Children 's Immune System For Disease Control And Prevention

1992 Words Nov 16th, 2014 8 Pages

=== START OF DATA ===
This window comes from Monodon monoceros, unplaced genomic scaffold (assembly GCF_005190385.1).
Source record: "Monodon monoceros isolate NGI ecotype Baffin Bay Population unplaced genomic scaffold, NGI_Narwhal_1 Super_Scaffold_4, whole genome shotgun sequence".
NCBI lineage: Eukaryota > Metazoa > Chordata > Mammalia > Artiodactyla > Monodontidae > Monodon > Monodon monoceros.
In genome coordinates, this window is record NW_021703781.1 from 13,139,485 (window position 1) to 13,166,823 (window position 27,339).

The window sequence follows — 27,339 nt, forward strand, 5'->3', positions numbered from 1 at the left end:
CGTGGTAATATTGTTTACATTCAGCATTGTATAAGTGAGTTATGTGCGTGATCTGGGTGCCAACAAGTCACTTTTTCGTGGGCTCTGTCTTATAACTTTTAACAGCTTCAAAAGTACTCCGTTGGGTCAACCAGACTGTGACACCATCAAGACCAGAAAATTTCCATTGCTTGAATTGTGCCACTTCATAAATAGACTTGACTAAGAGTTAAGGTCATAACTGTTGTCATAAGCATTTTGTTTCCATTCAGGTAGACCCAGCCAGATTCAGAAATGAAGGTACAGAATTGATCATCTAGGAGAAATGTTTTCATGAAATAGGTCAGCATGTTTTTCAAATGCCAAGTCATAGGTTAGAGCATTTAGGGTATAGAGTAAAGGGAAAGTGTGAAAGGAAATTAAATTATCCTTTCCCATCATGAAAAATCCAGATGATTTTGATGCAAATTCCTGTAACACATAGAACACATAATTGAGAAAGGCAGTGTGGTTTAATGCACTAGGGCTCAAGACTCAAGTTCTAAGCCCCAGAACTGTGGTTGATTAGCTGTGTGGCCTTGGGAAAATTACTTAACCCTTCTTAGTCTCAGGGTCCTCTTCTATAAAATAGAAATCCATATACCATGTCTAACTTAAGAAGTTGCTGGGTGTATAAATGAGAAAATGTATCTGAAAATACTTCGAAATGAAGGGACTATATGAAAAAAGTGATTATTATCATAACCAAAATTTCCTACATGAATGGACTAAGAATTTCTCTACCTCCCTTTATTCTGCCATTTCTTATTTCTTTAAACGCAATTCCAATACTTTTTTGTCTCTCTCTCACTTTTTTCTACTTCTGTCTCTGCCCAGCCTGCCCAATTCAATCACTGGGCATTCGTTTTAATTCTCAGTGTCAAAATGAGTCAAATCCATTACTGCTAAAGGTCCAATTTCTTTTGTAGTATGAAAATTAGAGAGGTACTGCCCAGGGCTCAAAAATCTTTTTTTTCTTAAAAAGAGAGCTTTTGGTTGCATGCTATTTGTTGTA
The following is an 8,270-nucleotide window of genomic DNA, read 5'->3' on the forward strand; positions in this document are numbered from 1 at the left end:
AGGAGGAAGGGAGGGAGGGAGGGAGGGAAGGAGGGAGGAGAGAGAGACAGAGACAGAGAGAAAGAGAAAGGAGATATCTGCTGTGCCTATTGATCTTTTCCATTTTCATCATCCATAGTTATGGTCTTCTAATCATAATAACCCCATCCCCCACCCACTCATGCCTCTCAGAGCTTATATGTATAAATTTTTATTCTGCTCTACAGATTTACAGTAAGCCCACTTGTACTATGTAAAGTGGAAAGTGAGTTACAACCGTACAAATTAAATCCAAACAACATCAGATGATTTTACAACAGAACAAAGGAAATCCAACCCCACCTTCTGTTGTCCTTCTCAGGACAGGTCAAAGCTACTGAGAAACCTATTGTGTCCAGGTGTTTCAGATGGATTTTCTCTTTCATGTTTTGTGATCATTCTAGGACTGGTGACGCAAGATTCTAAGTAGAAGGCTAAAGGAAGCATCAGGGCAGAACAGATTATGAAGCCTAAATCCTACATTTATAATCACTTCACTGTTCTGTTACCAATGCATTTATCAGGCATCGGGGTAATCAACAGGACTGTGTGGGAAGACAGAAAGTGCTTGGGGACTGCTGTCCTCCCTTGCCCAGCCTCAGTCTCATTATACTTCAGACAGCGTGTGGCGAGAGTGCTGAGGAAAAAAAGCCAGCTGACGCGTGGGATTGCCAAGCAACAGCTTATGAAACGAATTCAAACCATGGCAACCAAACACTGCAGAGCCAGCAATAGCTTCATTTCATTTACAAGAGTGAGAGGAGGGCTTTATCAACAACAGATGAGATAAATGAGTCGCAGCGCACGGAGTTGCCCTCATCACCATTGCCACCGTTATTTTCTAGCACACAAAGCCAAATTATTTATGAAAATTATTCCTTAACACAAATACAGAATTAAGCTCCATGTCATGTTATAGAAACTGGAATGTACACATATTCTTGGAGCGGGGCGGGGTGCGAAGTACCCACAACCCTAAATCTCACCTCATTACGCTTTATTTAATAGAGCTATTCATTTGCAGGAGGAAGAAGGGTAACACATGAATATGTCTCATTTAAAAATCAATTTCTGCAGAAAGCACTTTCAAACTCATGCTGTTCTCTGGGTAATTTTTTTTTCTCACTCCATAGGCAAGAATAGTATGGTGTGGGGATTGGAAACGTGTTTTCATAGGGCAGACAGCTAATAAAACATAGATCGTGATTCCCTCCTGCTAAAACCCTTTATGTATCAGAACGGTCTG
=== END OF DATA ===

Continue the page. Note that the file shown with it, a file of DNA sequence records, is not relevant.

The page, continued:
Immunization remains one of the most effective methods to prevent the spread of pathogens among human populations (Orenstein, Paulson, Brady, Cooper, & Seib, 2013). It seeks to pre-emptively expose a host body 's immune system to harmful pathogens which it would otherwise encounter in the wild, and thus provide immunity without infection (Centers for Disease Control and Prevention, 2014). Under normal circumstances a pathogen would infect the host, and proceed to impair the host 's vital functions. In most cases this triggers an immunological response where by non-specific lymphocytes, such as T-cells or natural killer cells recognize an infiltrate and proceed to kill and remove the disease (Fearon & Locksley, 1996). The secondary or adaptive phase of this response involves the infectious agent being presented to a selection of B lymphocytes - possessing increased specificity to a single pathogen - who upon recognizing protein markers on the pathogen in question, multiply and spread, effectively eliminating all trace of the disease in the host (Whiteside, 2010). Once the infection is resolved and the host is recovered, many of these B-cells undergo apoptosis and die, but a small number remain as lymphatic memory cells, stored in the peripheral immune system in order to react quickly should reinfection occur, essentially preventing the pathogen from ever successfully spreading. In some cases however, the pathogen is either too virulent, overwhelming the host 's immune…
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